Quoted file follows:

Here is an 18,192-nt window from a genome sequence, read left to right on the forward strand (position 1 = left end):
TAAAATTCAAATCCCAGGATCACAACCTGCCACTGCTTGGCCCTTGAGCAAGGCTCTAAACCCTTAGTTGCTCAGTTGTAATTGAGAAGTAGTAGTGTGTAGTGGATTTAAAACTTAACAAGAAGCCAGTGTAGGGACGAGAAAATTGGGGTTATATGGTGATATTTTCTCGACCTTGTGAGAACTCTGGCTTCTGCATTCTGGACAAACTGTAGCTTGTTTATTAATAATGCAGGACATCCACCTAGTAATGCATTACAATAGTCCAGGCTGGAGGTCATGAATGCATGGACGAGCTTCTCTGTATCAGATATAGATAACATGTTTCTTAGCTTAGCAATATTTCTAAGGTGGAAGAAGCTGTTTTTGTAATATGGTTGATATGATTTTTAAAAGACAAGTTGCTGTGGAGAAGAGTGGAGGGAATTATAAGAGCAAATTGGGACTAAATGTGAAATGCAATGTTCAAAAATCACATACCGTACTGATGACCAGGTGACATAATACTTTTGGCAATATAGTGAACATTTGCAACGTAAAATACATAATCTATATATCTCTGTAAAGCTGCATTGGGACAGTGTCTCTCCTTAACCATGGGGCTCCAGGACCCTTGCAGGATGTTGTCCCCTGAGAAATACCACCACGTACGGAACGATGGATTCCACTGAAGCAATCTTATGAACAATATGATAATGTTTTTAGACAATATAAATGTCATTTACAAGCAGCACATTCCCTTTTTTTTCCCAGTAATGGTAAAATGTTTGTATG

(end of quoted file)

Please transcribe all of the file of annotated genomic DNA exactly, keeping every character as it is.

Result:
Here is an 18,192-nt window from a genome sequence, read left to right on the forward strand (position 1 = left end):
TAAAATTCAAATCCCAGGATCACAACCTGCCACTGCTTGGCCCTTGAGCAAGGCTCTAAACCCTTAGTTGCTCAGTTGTAATTGAGAAGTAGTAGTGTGTAGTGGATTTAAAACTTAACAAGAAGCCAGTGTAGGGACGAGAAAATTGGGGTTATATGGTGATATTTTCTCGACCTTGTGAGAACTCTGGCTTCTGCATTCTGGACAAACTGTAGCTTGTTTATTAATAATGCAGGACATCCACCTAGTAATGCATTACAATAGTCCAGGCTGGAGGTCATGAATGCATGGACGAGCTTCTCTGTATCAGATATAGATAACATGTTTCTTAGCTTAGCAATATTTCTAAGGTGGAAGAAGCTGTTTTTGTAATATGGTTGATATGATTTTTAAAAGACAAGTTGCTGTGGAGAAGAGTGGAGGGAATTATAAGAGCAAATTGGGACTAAATGTGAAATGCAATGTTCAAAAATCACATACCGTACTGATGACCAGGTGACATAATACTTTTGGCAATATAGTGAACATTTGCAACGTAAAATACATAATCTATATATCTCTGTAAAGCTGCATTGGGACAGTGTCTCTCCTTAACCATGGGGCTCCAGGACCCTTGCAGGATGTTGTCCCCTGAGAAATACCACCACGTACGGAACGATGGATTCCACTGAAGCAATCTTATGAACAATATGATAATGTTTTTAGACAATATAAATGTCATTTACAAGCAGCACATTCCCTTTTTTTTCCCAGTAATGGTAAAATGTTTGTATG